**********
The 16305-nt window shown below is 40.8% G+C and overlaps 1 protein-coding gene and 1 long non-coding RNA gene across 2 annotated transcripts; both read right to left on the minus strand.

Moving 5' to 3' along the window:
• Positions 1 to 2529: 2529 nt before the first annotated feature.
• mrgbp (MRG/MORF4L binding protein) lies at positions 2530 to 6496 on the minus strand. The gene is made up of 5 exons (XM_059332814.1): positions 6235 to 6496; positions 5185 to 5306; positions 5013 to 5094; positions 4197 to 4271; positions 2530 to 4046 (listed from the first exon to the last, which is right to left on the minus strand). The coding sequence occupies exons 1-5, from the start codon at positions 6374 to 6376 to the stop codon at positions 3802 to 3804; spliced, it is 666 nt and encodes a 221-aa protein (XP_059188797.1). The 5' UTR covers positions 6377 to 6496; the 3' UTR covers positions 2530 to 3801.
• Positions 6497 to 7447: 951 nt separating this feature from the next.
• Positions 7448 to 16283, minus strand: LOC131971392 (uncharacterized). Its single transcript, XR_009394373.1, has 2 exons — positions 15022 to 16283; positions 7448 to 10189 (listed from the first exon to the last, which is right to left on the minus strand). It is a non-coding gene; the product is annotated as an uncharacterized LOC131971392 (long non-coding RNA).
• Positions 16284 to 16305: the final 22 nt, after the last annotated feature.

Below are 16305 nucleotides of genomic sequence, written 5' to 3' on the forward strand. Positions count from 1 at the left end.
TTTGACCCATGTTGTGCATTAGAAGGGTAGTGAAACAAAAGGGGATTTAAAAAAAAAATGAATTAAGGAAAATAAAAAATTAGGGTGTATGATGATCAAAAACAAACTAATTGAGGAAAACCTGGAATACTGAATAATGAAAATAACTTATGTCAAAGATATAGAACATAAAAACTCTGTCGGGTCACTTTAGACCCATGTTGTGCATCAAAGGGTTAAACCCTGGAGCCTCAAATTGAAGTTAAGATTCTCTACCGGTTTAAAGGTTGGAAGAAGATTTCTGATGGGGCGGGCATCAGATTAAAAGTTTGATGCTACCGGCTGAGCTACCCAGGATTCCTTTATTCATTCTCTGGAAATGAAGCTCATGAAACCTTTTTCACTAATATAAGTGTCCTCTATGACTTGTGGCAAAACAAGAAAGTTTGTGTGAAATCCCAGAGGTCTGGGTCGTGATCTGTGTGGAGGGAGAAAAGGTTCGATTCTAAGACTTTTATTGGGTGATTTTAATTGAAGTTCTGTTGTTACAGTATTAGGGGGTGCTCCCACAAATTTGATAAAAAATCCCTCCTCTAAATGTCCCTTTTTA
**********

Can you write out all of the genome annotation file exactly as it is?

The 16305-nt window shown below is 40.8% G+C and overlaps 1 protein-coding gene and 1 long non-coding RNA gene across 2 annotated transcripts; both read right to left on the minus strand.

Moving 5' to 3' along the window:
• Positions 1 to 2529: 2529 nt before the first annotated feature.
• mrgbp (MRG/MORF4L binding protein) lies at positions 2530 to 6496 on the minus strand. The gene is made up of 5 exons (XM_059332814.1): positions 6235 to 6496; positions 5185 to 5306; positions 5013 to 5094; positions 4197 to 4271; positions 2530 to 4046 (listed from the first exon to the last, which is right to left on the minus strand). The coding sequence occupies exons 1-5, from the start codon at positions 6374 to 6376 to the stop codon at positions 3802 to 3804; spliced, it is 666 nt and encodes a 221-aa protein (XP_059188797.1). The 5' UTR covers positions 6377 to 6496; the 3' UTR covers positions 2530 to 3801.
• Positions 6497 to 7447: 951 nt separating this feature from the next.
• Positions 7448 to 16283, minus strand: LOC131971392 (uncharacterized). Its single transcript, XR_009394373.1, has 2 exons — positions 15022 to 16283; positions 7448 to 10189 (listed from the first exon to the last, which is right to left on the minus strand). It is a non-coding gene; the product is annotated as an uncharacterized LOC131971392 (long non-coding RNA).
• Positions 16284 to 16305: the final 22 nt, after the last annotated feature.

Below are 16305 nucleotides of genomic sequence, written 5' to 3' on the forward strand. Positions count from 1 at the left end.
TTTGACCCATGTTGTGCATTAGAAGGGTAGTGAAACAAAAGGGGATTTAAAAAAAAAATGAATTAAGGAAAATAAAAAATTAGGGTGTATGATGATCAAAAACAAACTAATTGAGGAAAACCTGGAATACTGAATAATGAAAATAACTTATGTCAAAGATATAGAACATAAAAACTCTGTCGGGTCACTTTAGACCCATGTTGTGCATCAAAGGGTTAAACCCTGGAGCCTCAAATTGAAGTTAAGATTCTCTACCGGTTTAAAGGTTGGAAGAAGATTTCTGATGGGGCGGGCATCAGATTAAAAGTTTGATGCTACCGGCTGAGCTACCCAGGATTCCTTTATTCATTCTCTGGAAATGAAGCTCATGAAACCTTTTTCACTAATATAAGTGTCCTCTATGACTTGTGGCAAAACAAGAAAGTTTGTGTGAAATCCCAGAGGTCTGGGTCGTGATCTGTGTGGAGGGAGAAAAGGTTCGATTCTAAGACTTTTATTGGGTGATTTTAATTGAAGTTCTGTTGTTACAGTATTAGGGGGTGCTCCCACAAATTTGATAAAAAATCCCTCCTCTAAATGTCCCTTTTTA